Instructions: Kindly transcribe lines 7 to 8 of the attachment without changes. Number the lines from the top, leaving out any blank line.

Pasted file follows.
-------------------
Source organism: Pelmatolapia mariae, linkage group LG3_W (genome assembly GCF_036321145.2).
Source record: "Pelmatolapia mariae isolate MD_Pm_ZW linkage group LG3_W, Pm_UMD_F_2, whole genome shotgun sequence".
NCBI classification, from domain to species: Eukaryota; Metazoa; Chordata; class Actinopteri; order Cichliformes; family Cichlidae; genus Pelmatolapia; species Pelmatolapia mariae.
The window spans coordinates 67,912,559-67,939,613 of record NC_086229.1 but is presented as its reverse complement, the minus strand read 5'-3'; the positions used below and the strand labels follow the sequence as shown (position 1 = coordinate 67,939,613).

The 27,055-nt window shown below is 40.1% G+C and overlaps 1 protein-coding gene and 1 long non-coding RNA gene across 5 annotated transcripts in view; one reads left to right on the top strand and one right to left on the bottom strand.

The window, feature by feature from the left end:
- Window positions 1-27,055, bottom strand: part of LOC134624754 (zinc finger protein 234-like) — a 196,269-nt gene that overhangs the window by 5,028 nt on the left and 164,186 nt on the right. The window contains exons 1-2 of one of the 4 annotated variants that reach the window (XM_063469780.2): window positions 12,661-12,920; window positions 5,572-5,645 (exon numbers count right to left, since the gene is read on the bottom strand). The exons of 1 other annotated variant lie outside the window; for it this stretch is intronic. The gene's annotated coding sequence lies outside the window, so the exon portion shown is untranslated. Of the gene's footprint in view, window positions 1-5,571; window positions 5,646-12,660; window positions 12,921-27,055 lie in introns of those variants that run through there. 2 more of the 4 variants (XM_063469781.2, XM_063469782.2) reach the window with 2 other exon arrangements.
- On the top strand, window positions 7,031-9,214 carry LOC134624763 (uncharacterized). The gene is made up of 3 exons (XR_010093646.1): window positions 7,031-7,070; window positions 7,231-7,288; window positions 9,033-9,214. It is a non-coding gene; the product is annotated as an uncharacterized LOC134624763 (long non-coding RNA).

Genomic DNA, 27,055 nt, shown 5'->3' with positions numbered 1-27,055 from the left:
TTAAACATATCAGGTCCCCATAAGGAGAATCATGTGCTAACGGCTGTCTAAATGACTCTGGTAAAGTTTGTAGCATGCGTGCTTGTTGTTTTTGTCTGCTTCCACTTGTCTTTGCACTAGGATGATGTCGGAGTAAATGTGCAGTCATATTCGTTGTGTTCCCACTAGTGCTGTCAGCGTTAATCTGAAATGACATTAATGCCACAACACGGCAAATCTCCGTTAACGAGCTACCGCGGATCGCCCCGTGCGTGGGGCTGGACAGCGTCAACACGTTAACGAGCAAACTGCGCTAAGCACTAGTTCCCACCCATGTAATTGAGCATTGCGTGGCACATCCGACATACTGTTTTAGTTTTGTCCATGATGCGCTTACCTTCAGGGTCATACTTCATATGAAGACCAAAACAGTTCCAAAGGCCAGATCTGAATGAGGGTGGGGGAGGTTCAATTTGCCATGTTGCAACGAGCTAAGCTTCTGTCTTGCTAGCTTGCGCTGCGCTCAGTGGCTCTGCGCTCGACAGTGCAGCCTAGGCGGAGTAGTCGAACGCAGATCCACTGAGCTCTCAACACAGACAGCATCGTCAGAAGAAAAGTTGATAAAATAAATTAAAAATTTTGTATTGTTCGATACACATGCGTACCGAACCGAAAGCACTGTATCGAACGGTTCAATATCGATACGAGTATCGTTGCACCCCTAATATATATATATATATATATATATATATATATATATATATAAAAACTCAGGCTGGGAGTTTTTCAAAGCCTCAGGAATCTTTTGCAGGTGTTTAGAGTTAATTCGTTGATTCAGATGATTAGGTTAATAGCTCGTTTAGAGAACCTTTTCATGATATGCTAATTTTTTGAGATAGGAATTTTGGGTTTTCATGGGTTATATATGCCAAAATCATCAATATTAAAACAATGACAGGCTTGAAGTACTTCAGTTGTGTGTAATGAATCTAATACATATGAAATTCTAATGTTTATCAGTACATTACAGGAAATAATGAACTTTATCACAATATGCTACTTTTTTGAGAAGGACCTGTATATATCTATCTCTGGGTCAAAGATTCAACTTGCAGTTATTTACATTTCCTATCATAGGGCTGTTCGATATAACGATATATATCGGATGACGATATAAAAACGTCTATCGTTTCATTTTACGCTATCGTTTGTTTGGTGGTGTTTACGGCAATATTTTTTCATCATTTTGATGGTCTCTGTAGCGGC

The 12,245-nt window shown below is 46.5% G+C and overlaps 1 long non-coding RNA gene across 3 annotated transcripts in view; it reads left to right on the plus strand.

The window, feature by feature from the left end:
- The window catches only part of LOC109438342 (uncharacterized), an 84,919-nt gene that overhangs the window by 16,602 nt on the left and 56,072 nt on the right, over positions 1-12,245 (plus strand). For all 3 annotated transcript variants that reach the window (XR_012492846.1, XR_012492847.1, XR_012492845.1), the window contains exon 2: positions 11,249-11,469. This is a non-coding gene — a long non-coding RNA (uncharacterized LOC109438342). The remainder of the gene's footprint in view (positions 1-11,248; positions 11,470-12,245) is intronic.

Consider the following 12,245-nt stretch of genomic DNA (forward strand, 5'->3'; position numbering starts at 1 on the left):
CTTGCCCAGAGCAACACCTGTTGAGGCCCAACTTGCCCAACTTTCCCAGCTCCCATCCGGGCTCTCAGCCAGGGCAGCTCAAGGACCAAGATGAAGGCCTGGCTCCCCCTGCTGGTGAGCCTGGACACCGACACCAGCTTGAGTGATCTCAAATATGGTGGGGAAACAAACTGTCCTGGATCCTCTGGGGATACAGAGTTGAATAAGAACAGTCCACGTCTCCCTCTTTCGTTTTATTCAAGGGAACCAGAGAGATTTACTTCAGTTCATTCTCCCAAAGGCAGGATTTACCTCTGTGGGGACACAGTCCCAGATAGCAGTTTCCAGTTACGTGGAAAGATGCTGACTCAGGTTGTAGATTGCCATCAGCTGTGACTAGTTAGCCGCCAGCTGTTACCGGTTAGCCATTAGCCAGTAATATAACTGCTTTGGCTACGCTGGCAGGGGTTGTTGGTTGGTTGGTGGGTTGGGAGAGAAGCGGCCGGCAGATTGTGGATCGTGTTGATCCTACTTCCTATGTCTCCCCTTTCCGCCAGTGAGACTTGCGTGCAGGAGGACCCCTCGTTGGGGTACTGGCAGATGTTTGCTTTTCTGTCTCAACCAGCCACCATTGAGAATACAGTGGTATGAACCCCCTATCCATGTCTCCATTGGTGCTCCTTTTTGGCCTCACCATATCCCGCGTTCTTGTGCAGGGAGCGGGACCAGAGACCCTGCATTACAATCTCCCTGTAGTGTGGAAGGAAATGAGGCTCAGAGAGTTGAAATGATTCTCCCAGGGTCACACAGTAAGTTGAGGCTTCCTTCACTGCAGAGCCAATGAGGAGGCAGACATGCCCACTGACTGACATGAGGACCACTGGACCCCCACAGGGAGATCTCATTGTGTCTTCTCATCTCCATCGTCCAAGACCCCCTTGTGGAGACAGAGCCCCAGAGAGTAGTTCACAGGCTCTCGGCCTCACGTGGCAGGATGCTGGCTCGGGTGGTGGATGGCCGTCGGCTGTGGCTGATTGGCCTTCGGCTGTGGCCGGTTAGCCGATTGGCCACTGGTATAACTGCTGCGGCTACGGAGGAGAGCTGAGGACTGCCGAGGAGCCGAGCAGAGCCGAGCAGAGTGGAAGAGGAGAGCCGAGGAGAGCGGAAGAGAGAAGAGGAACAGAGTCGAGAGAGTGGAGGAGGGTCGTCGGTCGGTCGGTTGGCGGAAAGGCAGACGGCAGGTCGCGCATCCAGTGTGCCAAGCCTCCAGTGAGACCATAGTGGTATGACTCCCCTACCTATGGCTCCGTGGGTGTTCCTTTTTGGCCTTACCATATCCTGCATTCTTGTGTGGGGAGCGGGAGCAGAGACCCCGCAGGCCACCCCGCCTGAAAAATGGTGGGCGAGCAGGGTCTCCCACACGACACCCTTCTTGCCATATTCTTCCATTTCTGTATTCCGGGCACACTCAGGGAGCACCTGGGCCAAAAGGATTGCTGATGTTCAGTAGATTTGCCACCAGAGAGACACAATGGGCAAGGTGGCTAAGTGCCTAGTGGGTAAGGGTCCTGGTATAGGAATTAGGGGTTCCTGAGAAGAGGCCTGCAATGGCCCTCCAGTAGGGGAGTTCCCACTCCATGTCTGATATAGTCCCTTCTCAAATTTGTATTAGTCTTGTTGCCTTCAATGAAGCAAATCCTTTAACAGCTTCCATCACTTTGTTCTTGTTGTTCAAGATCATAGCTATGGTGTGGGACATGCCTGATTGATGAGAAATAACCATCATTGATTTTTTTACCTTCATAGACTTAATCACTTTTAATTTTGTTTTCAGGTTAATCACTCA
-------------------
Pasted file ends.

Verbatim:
- Window positions 1-27,055, bottom strand: part of LOC134624754 (zinc finger protein 234-like) — a 196,269-nt gene that overhangs the window by 5,028 nt on the left and 164,186 nt on the right. The window contains exons 1-2 of one of the 4 annotated variants that reach the window (XM_063469780.2): window positions 12,661-12,920; window positions 5,572-5,645 (exon numbers count right to left, since the gene is read on the bottom strand). The exons of 1 other annotated variant lie outside the window; for it this stretch is intronic. The gene's annotated coding sequence lies outside the window, so the exon portion shown is untranslated. Of the gene's footprint in view, window positions 1-5,571; window positions 5,646-12,660; window positions 12,921-27,055 lie in introns of those variants that run through there. 2 more of the 4 variants (XM_063469781.2, XM_063469782.2) reach the window with 2 other exon arrangements.
- On the top strand, window positions 7,031-9,214 carry LOC134624763 (uncharacterized). The gene is made up of 3 exons (XR_010093646.1): window positions 7,031-7,070; window positions 7,231-7,288; window positions 9,033-9,214. It is a non-coding gene; the product is annotated as an uncharacterized LOC134624763 (long non-coding RNA).